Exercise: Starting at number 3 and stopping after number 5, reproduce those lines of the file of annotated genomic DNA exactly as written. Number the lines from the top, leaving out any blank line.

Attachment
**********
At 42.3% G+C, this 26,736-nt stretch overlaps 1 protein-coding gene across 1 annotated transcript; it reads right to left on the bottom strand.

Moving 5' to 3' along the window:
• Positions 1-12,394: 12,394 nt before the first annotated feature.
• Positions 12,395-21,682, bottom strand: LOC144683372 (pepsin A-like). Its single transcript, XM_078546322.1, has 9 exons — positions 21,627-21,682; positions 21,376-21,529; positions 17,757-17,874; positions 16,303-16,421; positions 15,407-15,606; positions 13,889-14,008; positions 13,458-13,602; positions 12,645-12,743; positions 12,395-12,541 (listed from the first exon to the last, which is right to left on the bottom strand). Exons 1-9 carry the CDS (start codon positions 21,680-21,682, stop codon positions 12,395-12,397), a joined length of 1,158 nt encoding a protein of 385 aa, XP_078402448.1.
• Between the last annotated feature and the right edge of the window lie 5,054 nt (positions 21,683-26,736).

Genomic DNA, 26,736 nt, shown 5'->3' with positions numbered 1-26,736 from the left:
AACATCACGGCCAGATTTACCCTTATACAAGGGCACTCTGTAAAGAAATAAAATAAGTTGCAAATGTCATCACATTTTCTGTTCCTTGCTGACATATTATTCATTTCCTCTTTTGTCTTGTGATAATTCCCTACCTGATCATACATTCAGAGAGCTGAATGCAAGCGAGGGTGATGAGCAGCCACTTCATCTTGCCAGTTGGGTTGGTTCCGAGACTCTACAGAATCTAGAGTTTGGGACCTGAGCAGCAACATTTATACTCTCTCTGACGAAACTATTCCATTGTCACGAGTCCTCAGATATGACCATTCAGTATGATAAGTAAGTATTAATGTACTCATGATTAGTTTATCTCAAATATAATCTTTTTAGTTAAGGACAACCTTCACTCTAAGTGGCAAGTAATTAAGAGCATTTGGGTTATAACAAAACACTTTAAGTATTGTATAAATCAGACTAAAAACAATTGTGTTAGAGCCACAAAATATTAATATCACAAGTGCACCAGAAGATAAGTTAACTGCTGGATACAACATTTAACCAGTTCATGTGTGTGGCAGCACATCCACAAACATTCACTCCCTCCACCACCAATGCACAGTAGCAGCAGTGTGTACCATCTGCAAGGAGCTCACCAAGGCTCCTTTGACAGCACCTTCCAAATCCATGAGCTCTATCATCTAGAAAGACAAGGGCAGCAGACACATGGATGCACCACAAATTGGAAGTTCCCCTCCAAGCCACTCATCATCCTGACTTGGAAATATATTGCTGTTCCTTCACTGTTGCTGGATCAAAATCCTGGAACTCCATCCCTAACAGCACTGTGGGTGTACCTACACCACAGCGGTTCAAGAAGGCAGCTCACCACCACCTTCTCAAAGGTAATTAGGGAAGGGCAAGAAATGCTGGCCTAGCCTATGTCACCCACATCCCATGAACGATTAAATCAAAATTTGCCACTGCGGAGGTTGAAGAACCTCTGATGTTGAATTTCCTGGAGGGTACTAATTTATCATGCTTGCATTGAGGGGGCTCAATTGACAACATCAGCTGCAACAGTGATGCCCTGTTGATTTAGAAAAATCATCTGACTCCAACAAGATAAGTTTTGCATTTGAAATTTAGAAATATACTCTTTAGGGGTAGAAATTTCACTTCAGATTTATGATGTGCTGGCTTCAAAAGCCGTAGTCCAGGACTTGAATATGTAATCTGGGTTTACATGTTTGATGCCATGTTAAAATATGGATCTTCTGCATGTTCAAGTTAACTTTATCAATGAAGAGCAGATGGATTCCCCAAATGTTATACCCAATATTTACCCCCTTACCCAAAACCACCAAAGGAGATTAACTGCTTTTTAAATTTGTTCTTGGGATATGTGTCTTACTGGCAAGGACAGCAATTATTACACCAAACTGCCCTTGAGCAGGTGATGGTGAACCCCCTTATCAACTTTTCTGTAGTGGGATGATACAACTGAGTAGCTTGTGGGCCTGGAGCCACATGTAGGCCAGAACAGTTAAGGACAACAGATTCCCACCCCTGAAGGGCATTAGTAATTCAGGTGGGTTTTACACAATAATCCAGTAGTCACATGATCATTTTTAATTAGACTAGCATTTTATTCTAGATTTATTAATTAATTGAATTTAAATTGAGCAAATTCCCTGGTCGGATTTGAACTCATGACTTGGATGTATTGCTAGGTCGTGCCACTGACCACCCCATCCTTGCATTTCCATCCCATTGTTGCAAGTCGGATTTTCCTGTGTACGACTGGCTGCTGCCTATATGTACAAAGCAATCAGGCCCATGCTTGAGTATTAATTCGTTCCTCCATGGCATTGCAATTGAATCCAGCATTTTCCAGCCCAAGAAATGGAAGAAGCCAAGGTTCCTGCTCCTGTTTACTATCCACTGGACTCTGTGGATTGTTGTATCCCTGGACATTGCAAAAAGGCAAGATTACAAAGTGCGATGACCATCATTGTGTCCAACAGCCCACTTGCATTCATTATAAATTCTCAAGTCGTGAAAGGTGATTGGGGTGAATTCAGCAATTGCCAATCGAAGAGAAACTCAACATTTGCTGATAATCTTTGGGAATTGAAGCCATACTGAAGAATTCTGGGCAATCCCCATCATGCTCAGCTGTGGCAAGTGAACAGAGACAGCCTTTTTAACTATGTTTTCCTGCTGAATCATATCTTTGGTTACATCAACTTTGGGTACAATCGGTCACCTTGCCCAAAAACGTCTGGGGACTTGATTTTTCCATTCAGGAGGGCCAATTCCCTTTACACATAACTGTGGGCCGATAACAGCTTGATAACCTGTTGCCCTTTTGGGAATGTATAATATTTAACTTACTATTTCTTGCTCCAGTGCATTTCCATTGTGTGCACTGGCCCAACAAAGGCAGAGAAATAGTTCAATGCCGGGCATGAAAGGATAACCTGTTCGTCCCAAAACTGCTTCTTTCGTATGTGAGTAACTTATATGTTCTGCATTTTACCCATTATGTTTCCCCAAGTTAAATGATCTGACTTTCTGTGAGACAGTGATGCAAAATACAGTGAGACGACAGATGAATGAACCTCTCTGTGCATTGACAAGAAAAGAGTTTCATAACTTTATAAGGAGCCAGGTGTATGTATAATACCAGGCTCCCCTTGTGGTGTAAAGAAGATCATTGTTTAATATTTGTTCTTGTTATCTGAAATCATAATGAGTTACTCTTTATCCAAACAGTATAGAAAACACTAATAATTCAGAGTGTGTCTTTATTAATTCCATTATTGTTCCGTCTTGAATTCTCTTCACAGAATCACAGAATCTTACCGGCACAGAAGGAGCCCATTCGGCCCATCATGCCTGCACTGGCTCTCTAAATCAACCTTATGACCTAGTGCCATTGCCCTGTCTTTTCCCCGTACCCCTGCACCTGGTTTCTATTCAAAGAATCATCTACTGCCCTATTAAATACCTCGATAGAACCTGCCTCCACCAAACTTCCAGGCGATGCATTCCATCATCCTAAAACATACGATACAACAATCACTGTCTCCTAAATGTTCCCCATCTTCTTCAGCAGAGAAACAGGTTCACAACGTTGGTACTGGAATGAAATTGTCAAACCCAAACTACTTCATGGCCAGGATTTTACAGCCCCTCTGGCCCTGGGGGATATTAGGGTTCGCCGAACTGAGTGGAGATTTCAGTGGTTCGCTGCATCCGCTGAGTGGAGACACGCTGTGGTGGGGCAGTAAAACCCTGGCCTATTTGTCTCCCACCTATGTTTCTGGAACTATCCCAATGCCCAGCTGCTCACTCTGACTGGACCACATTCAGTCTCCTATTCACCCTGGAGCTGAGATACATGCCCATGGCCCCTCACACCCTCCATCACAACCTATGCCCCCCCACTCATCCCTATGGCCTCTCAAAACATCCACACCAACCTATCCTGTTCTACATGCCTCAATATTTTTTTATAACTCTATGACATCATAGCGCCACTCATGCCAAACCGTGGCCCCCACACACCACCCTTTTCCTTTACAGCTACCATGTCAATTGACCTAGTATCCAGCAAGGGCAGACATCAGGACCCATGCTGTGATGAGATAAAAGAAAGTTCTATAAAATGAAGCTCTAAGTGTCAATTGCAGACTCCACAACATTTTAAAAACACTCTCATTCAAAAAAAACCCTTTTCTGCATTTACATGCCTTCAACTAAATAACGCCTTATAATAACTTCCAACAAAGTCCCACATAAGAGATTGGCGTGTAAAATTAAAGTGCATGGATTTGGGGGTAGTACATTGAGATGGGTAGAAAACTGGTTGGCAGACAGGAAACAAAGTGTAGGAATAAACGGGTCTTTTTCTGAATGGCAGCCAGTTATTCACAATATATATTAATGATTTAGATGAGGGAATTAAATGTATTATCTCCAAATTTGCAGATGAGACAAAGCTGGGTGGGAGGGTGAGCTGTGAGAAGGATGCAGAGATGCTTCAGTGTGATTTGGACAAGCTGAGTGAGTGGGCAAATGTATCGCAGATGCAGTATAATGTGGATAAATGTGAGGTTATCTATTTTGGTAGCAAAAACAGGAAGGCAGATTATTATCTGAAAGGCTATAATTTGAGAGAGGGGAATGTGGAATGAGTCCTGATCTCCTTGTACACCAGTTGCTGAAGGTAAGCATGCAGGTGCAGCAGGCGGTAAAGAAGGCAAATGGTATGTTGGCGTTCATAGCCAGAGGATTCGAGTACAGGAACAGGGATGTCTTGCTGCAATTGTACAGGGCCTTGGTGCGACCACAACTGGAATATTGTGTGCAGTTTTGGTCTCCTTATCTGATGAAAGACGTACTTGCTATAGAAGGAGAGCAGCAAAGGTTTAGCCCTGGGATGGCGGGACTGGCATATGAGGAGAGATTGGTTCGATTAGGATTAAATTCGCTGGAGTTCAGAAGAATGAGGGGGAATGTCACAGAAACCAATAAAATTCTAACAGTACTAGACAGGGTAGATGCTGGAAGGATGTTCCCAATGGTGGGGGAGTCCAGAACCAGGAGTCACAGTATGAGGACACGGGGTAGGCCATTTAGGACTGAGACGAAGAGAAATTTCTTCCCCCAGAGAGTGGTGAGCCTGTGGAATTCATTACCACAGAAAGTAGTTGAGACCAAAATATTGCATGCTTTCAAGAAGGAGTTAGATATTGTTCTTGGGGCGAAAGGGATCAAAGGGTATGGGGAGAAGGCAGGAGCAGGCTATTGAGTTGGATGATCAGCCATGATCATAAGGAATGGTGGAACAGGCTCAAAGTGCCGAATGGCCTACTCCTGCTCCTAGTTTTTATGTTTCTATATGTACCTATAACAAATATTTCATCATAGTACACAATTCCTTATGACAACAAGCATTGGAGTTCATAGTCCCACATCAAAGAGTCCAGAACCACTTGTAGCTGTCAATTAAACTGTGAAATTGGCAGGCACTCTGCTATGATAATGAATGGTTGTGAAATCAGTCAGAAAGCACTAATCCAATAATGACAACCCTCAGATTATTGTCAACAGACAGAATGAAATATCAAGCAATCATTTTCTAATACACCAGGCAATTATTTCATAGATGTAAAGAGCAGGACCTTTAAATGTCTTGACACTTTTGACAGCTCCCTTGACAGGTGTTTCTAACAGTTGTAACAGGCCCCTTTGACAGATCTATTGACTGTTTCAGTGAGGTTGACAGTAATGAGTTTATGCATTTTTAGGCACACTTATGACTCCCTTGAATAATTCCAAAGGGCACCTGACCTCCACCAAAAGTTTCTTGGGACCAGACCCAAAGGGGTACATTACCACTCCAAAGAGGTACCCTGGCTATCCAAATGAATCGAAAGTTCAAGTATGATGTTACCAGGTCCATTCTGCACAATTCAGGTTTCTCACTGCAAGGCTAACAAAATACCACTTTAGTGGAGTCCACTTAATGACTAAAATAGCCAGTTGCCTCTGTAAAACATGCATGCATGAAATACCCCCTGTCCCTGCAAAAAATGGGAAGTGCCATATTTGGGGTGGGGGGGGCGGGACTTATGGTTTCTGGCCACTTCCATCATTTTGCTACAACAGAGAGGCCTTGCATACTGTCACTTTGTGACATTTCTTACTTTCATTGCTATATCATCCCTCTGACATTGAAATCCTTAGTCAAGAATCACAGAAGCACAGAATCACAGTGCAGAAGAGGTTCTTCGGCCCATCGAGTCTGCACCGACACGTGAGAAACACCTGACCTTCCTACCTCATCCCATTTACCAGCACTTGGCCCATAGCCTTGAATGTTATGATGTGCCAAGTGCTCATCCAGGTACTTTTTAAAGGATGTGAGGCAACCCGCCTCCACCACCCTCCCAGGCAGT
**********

• Positions 1-12,394: 12,394 nt before the first annotated feature.
• Positions 12,395-21,682, bottom strand: LOC144683372 (pepsin A-like). Its single transcript, XM_078546322.1, has 9 exons — positions 21,627-21,682; positions 21,376-21,529; positions 17,757-17,874; positions 16,303-16,421; positions 15,407-15,606; positions 13,889-14,008; positions 13,458-13,602; positions 12,645-12,743; positions 12,395-12,541 (listed from the first exon to the last, which is right to left on the bottom strand). Exons 1-9 carry the CDS (start codon positions 21,680-21,682, stop codon positions 12,395-12,397), a joined length of 1,158 nt encoding a protein of 385 aa, XP_078402448.1.
• Between the last annotated feature and the right edge of the window lie 5,054 nt (positions 21,683-26,736).